THE CATO VISITOR AND TRUST

The Cato Lecturer for the Fifteenth Assembly is Rev. Dr Ken Carter.

Rev. Dr Ken Carter the Bishop of the Florida Conference of the United Methodist Church.

Bishop Carter is a significant leader in the United Methodist Church globally and will be the President of the Council of Bishops of the United Methodist Church from 2018 through to 2020. He is also one of the three Moderators appointed by the United Methodist General Conference, to oversee the Commission on "Finding a Way Forward".

He has wide-ranging experience in ministry in multicultural and intercultural contexts. He has also been involved in Fresh Expressions ministries and has just published Fresh Expressions:  A New Kind of Methodist Church for Those Not In Church (Abingdon Press, 2017) with co-author Audrey Warren.

Bishop Carter has offered commentary on the Church’s response to the state of US politics, and has been a leader in the Church’s responses in Florida to natural disasters and to gun violence.

The generous support of the Cato Trust in providing the funding so that Bishop Carter is able to be with us is gratefully acknowledged. The Cato Trust has a long history of assisting the Methodist General Conference and now the Uniting Church Assembly to have access to gifted scholars and leaders from across the world. Below is a brief history of Frederick Cato and the Trust he established.

Colleen Geyer
Assembly General Secretary


FREDERICK JOHN CATO   1858-1935

Fred Cato was born in a tent on the goldfields of Stawell, a town in the Wimmera District of the State of Victoria. His father Edward had little success as a goldminer, and the family continued to live in a tent during Fred’s early years, Edward managing to sustain his family as a part-time carpenter. Fred showed early aptitude for learning, encouraged by his mother, and after leaving school, attended night classes at the Mechanics Institute and became an assistant school teacher.

On becoming an accredited teacher Fred travelled to New Zealand in 1879 and taught in three schools, the last in Invercargill where he met fellow teacher and daughter of a local Presbyterian minister, Fanny Bethune, whom he was later to marry. He returned to Australia in 1882 at the invitation of his cousin Edwin Moran, to work in his grocery store. When Fred became a partner soon after in the business to be called Moran and Cato’s, he determined to set aside a proportion of his weekly salary for charitable purposes. Moran and Cato’s flourished with stores throughout Victoria, and Fred became known in the local press as a ‘merchant prince’ while continuing to set aside the same proportion of his income ‘for good works.’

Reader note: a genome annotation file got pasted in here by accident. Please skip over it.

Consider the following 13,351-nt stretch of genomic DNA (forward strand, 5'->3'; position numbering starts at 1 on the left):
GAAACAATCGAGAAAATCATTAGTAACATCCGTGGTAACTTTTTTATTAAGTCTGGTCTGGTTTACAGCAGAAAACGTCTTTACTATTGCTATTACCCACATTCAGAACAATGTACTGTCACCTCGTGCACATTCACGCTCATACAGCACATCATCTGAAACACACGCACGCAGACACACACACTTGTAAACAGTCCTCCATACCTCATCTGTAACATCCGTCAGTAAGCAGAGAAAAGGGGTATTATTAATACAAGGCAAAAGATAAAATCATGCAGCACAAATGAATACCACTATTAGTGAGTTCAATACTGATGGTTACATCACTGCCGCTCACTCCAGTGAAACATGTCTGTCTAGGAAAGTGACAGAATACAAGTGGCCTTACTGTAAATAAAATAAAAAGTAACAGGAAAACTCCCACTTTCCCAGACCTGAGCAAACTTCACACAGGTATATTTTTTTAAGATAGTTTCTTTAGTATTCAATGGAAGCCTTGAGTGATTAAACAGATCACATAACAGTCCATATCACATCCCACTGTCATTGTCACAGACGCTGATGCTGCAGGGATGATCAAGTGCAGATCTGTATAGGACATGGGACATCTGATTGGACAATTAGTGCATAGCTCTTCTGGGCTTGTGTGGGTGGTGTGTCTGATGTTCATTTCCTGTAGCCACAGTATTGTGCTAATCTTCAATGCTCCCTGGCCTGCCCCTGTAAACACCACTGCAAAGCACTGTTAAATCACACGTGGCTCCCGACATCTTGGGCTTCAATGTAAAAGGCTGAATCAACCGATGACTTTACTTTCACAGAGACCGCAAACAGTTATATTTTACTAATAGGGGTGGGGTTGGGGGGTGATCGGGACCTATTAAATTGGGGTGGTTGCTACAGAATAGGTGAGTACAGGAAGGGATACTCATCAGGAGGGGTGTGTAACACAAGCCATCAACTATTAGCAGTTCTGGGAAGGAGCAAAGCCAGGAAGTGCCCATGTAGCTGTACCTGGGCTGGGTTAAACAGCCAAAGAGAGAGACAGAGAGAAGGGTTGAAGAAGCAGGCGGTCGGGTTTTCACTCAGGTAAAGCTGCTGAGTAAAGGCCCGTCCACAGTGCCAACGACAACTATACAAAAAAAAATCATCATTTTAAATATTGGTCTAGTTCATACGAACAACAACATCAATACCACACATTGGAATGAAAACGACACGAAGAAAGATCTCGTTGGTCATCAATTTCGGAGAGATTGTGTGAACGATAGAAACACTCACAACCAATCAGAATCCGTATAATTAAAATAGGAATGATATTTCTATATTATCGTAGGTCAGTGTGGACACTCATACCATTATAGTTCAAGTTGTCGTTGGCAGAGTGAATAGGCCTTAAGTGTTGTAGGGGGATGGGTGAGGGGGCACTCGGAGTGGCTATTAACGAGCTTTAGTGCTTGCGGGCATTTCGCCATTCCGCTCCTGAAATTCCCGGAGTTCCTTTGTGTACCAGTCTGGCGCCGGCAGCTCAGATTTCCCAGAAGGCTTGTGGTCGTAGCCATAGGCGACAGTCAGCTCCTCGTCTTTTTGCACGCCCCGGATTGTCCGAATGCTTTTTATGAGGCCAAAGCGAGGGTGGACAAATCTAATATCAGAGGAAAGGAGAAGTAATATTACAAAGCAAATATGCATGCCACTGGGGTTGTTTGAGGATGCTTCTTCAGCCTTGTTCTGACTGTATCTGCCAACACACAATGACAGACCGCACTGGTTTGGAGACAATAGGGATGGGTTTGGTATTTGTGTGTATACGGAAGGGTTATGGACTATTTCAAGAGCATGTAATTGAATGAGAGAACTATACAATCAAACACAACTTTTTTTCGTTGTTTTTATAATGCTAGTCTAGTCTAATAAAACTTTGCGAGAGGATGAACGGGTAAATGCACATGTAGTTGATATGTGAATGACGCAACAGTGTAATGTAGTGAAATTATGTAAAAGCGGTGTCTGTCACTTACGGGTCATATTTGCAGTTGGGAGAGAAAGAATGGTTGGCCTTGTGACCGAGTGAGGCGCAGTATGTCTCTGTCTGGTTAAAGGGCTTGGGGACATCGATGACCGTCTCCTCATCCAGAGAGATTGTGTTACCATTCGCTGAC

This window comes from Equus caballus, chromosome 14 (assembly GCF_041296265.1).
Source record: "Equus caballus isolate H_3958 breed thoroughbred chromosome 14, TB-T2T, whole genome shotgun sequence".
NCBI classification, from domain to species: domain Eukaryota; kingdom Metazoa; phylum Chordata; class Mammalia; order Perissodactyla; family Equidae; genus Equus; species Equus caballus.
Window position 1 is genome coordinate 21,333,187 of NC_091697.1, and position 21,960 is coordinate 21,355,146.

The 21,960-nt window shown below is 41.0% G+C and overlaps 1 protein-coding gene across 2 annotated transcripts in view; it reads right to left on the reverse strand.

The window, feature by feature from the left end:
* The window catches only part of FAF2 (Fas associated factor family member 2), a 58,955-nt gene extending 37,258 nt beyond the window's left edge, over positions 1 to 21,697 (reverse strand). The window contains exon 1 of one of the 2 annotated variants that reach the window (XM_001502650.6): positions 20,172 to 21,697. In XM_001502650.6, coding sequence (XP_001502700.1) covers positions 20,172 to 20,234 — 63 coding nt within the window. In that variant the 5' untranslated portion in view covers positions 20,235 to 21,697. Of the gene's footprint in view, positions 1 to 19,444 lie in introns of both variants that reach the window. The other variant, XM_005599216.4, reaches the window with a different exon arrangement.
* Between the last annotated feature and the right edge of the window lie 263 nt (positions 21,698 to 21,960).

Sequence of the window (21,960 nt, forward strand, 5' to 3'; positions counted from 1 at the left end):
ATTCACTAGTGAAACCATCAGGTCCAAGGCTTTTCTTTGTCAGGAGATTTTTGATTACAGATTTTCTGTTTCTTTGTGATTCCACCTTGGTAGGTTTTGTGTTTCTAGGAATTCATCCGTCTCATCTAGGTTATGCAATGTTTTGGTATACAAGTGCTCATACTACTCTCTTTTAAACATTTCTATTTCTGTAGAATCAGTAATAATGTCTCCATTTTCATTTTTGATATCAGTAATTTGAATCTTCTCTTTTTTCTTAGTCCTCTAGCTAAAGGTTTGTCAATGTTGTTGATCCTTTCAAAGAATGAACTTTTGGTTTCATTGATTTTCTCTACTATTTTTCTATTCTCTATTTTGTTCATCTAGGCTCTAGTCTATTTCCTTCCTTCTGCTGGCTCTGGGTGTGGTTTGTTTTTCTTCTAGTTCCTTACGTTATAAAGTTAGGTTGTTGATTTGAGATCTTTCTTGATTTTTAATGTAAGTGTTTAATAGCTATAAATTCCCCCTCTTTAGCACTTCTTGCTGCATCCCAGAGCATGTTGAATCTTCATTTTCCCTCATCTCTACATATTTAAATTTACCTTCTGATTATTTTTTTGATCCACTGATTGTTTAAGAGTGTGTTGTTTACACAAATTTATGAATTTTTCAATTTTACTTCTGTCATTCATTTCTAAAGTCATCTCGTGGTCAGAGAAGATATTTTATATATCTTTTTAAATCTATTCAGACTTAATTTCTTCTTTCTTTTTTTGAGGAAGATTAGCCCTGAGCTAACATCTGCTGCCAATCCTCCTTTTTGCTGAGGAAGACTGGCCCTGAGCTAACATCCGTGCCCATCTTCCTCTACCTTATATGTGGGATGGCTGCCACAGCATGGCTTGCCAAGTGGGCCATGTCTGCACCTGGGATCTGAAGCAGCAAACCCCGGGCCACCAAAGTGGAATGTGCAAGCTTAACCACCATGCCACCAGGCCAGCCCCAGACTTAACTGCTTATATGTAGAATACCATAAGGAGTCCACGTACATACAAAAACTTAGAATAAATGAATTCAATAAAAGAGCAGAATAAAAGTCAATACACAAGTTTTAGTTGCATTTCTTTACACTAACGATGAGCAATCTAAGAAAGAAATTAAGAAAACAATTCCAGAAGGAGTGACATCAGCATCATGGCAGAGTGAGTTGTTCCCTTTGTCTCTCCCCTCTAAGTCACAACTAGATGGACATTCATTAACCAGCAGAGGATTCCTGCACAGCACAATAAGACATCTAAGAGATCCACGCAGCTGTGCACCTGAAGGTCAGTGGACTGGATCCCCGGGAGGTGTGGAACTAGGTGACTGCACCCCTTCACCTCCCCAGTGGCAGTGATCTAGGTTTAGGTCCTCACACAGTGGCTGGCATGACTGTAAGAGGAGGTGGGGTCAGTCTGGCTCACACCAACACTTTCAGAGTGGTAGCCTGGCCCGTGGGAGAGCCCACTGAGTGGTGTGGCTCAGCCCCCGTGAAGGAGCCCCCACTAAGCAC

This commitment to philanthropy, arising from a deeper commitment to Christ whom he had come to know within the Wesleyan Methodist community, was remarkable both in amount and extent. His biographer notes that he gave to every public hospital in Victoria and his generosity made possible the founding of Epworth Hospital in 1923 (now the largest not-for-profit hospital in Australia.) On his last birthday he gave the largest sum ever received by one of Melbourne’s major charities, the Lord Mayor’s Hospital Fund. He financed stained glass windows in Wesley’s Chapel, City Road, London. He gave large sums to build church, hospital and mission houses, and to pay the salaries of missionaries, in places as far apart as the Sudan, India, Fiji, New Guinea and Arnhem Land. Every Methodist educational institution in Melbourne (primary, secondary and tertiary) received scholarships, buildings or large monetary gifts during his lifetime, and continue as beneficiaries.

To ensure that these works would continue, he established in 1928 the F.J.Cato Charitable Fund for ‘the advancement of education and religion, the relief of sickness and poverty, and other charitable purposes beneficial to the community.’ The Fund still exists, and its Trustees annually disburse funds especially to those whose needs are not met by Government or other welfare funding.

It was the same commitment to education and religion that led to his setting up, in 1932, the Cato Lectureship. Its three stated purposes were: the promotion and enhancement of religion and/or education; the presentation of material of interest to the general body of church members; the goodwill and friendly relations between Methodist or related churches in Australia and other countries.  It was stipulated that the Lecturer was to come from overseas, and the Lecture to be given within the proceedings of the triennial Methodist General Conference (or, he had the foresight to state, any Church with which the Methodist Church in Australia might merge). It was customary, in addition, for the Lecturer to tour around the Australian States, speaking and preaching in various contexts, with the visit lasting overall from six to eight weeks. Notable scholars have been Cato Lecturers, and their Lectures published - Newton Flew, Harold Roberts, C.K. Barrett, Gordon Rupp to name a few from Methodist days, Leander Keck, C.S Song, Ivor Jones, Mvume Dandala, Daniel Smith Christopher and Rev. Dr Manhong Lin since Union.

As a leading Methodist layman, Cato played a crucial part in bringing the four Australian Methodist churches into union in 1902, something which was not to occur in the UK until some 30 years later.

Melbourne historian Ann Blainey has written a biography of Fred Cato’s life If God Prospers Me,  a portrait of Frederick John Cato (Chandos, 1990).

Robert Gribben  (Rev. Professor Emeritus)
Chair, F J Cato Charitable Trust